Football season is in full swing, the World Series is nearly the final gun, and our elections are almost decided. With that extremely mixed metaphor out of the way, it’s time to pull out the most non feared weapon in my writing arsenal, the Political and Cultural Penalty Flags.
Unsportsmanlike Conduct: Donald Trump for claiming a system is rigged and fixed before those who rig it have a chance to rig it. Loss of quiet time with Melania, automatic media scrunity.
Illegal Procedure: Hillary Clinton for multiple email server infractions. Half the distance to Weiner, loss of credibility.
Holding: President Obama for not taking numerous opportunities to thank good police officers for their work. Loss of legacy.
Pass Interference: Bill Clinton. You do the math. Ten grope penalty loss of flirting privileges.
Unnecessary Roughness: North Dakota Governor Jack Dalrymple for his treatment of native lands with the Standing Rock situation. Loss of respect and ton of bad karma.
Holding: Media for refusing to allow third party candidates in the presidential debates. Five rating point penalty, still in business.
Roughing the quarterback: Congress for overriding a veto. Five seat penalty, automatic “Who cares?”
Intentional grounding: New Jersey Governor Chris Christie for the whole “BridgeGate” mess. Loss of respect from voters. Automatic end of career.
Offensive pass interference: Joe Biden for saying “oh GOD” about Anthony Weiner during a CNN interview. Half the distance to the end of his term, fourth down.
Illegal formation: Debbie Wasserman-Schultz for her role in Bernie Sanders defeat in the primary. Donald Trumps questionable charities and donations to Florida attorney general Pam Bondi. Penalties offset, replay the bonehead moves.
Election machine issues in multiple states.
Dakota pipeline treaty violations.
Hillary Clintons email server.
Illegal procedure: Vladimir Putin for talking about our election. Ten warhead penalty, loss of next guerilla war.
Face mask: Anyone wearing a Suicide Squad or Deadpool costume this year. Loss of action, turnover on downs.
Too many men on the field: Game of Thrones. Walking Dead. Deadpool. Oh wait, that’s too many LIVE men on the field.
Encroachment: This blog for ripping off too much of Dave Barry’s style. By rule, this post is over.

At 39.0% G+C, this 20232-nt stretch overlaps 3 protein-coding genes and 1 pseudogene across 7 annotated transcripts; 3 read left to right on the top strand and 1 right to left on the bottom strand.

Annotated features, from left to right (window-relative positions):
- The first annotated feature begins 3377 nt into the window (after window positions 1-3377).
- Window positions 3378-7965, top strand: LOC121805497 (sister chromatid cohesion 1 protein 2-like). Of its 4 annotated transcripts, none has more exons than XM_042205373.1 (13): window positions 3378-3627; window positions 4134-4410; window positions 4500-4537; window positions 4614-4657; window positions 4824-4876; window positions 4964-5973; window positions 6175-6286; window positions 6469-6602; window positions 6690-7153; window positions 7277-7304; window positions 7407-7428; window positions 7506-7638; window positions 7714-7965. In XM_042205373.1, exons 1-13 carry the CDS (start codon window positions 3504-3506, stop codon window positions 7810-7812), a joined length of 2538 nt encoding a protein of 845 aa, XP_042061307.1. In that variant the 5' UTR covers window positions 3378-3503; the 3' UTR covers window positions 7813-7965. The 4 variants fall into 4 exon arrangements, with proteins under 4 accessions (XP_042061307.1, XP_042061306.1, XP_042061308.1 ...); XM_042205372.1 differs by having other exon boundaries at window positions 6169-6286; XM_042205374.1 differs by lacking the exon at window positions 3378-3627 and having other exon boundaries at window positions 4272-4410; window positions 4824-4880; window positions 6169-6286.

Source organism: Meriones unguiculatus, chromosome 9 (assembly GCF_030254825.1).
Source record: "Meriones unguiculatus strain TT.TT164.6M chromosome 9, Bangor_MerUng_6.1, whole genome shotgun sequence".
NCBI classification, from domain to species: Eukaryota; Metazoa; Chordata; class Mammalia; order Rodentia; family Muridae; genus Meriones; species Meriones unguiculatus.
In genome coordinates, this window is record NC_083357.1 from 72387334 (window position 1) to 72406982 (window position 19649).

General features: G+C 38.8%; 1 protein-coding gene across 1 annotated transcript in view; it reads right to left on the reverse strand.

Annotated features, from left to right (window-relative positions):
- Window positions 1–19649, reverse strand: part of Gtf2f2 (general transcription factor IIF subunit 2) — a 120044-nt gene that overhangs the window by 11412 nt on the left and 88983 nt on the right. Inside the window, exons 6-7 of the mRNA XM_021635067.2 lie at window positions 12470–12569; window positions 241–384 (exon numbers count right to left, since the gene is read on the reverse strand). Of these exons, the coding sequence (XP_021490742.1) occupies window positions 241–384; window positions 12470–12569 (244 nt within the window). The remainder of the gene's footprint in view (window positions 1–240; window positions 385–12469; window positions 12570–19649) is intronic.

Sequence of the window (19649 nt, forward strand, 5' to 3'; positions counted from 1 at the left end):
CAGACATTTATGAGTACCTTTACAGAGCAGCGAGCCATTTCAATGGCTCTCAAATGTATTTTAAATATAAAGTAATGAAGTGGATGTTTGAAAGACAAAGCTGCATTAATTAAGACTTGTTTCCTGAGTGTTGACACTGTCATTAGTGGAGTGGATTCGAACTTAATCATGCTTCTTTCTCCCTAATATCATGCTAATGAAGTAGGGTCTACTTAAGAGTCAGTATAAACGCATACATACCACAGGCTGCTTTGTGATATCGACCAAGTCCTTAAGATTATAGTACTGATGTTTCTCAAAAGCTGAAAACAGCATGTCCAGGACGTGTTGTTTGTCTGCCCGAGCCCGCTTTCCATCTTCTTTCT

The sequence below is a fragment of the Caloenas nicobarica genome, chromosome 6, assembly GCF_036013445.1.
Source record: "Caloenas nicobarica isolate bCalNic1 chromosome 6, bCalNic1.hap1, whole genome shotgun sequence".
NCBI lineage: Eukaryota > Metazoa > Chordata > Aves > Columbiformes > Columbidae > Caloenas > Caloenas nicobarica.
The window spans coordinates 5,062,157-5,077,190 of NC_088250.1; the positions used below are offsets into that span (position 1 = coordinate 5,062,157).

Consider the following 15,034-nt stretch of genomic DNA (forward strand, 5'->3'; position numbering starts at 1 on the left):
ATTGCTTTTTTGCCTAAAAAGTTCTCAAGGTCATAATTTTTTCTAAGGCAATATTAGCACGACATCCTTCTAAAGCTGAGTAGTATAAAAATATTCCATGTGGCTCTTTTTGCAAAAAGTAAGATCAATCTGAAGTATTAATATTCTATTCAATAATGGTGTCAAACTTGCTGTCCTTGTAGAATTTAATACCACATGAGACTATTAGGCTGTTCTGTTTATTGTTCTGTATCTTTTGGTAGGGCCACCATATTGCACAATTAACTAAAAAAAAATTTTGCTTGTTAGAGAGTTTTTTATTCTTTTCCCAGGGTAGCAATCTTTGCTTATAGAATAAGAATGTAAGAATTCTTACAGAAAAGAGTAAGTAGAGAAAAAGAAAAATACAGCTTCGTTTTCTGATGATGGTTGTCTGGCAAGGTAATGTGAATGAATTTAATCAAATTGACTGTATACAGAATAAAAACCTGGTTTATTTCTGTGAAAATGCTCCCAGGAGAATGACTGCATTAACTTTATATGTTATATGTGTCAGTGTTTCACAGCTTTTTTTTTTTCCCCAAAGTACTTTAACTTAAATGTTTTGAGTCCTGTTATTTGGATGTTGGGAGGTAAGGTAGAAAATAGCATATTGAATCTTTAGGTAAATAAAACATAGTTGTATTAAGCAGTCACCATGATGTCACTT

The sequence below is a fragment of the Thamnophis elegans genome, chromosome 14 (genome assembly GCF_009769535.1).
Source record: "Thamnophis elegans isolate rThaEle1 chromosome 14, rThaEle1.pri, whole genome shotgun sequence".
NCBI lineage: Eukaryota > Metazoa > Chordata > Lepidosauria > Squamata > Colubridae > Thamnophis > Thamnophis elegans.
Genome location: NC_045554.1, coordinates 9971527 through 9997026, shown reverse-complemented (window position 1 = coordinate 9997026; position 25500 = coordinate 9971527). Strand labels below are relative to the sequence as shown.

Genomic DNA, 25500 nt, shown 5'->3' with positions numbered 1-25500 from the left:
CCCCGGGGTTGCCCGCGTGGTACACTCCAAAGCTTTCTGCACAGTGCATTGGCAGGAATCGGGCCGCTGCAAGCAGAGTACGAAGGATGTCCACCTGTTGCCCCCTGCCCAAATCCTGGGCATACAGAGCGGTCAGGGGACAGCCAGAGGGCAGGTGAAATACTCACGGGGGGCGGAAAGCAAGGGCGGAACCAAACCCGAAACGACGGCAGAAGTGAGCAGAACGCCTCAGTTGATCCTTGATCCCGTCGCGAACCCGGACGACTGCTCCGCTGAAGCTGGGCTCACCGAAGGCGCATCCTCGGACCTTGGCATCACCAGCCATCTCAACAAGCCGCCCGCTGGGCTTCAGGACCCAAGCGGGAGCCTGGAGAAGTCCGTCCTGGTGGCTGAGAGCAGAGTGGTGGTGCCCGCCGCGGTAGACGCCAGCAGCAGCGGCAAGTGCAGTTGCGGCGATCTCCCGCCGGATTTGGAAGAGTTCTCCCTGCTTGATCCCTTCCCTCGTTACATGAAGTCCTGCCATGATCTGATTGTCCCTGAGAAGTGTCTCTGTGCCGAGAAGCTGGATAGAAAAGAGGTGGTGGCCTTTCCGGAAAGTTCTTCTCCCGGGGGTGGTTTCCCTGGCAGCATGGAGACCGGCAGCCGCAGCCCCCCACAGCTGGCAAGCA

This is what I’ve feared ever since I left college in 1997.
We’ve reached a crescendo of anger and partisanship in our nation. Those who we once believed were our best and brightest, offices which we once looked to for inspiration and hope, are now becoming synonymous with scandal and mistrust. We have a media which is so steeped in ideology on both sides, common sense has vanished. The notion of an America where anyone can become a success with hard work, a little luck, and some smarts is beyond endangered. It’s been eviscerated.
Everyone is angry at everyone. Family and friends are no longer speaking to each other, separated by ideology, preconceived notions, income disparity and occupation. Ours was a nation once admired for its ability to take the best features of any culture, any religion, and race, and make it our own. The ability to merge, to meld it all together into one made us the envy of the world. Today, we have allowed those who wish to do us harm to claim the ultimate victory. We’ve allowed them to drive us apart.
Worse still, we have allowed others to profit from our divisions. We have embraced them and entrepreneurs and innovators instead of what they really are: unpatriotic predators.
We are better than this. We don’t need tolerance or safe zones now. We don’t need gun control or fear mongering or opportunistic politicians. We don’t need platitudes, slogans, investigations, accusations or organizations. We don’t need moguls taking advantage of situations to enrich themselves. What is needed is what we fear the most, the hardest possible thing we could ever do as a people.
We need to wake up and accept that fact we cannot live In the past anymore.
Progress happens. Forward movement is part of life. Change is reality. Regression is what backwards societies such as North Korea and Iran have done. It’s what ISIS wants. Regression, for a nation such as ours, is death. The question for us is why we resist change so fervently. Why are some changes so embraced, while some are so repellent, and the only thing I could think of was an analogy I once offered a longtime friend. This man, who is an avid tea connoisseur, was asked a practical question; if your doctor told you that tea is lethal for you and that you must stop drinking it now and never touch it again, could you handle it? He admitted it was a very disturbing idea.